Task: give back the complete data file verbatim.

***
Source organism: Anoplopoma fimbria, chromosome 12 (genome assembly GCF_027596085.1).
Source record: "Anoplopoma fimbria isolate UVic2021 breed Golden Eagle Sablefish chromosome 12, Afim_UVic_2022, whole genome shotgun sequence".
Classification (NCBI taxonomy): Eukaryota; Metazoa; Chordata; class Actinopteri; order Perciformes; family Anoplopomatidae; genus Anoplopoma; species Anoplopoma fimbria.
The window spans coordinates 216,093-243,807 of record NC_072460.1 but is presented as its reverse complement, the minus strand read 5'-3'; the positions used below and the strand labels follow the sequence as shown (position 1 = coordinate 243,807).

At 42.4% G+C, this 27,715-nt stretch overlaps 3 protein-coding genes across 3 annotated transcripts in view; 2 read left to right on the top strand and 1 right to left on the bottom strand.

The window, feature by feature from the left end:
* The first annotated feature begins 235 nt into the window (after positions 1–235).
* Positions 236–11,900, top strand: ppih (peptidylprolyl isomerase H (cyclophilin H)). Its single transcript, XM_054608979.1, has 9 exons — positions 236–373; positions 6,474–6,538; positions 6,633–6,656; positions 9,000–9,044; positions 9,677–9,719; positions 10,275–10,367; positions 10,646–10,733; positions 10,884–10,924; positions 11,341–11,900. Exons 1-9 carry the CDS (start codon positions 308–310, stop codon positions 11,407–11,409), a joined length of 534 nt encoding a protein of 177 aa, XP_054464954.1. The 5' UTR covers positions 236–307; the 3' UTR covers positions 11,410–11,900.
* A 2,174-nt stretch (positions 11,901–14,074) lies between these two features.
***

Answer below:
Source organism: Anoplopoma fimbria, chromosome 12 (genome assembly GCF_027596085.1).
Source record: "Anoplopoma fimbria isolate UVic2021 breed Golden Eagle Sablefish chromosome 12, Afim_UVic_2022, whole genome shotgun sequence".
Classification (NCBI taxonomy): Eukaryota; Metazoa; Chordata; class Actinopteri; order Perciformes; family Anoplopomatidae; genus Anoplopoma; species Anoplopoma fimbria.
The window spans coordinates 216,093-243,807 of record NC_072460.1 but is presented as its reverse complement, the minus strand read 5'-3'; the positions used below and the strand labels follow the sequence as shown (position 1 = coordinate 243,807).

At 42.4% G+C, this 27,715-nt stretch overlaps 3 protein-coding genes across 3 annotated transcripts in view; 2 read left to right on the top strand and 1 right to left on the bottom strand.

The window, feature by feature from the left end:
* The first annotated feature begins 235 nt into the window (after positions 1–235).
* Positions 236–11,900, top strand: ppih (peptidylprolyl isomerase H (cyclophilin H)). Its single transcript, XM_054608979.1, has 9 exons — positions 236–373; positions 6,474–6,538; positions 6,633–6,656; positions 9,000–9,044; positions 9,677–9,719; positions 10,275–10,367; positions 10,646–10,733; positions 10,884–10,924; positions 11,341–11,900. Exons 1-9 carry the CDS (start codon positions 308–310, stop codon positions 11,407–11,409), a joined length of 534 nt encoding a protein of 177 aa, XP_054464954.1. The 5' UTR covers positions 236–307; the 3' UTR covers positions 11,410–11,900.
* A 2,174-nt stretch (positions 11,901–14,074) lies between these two features.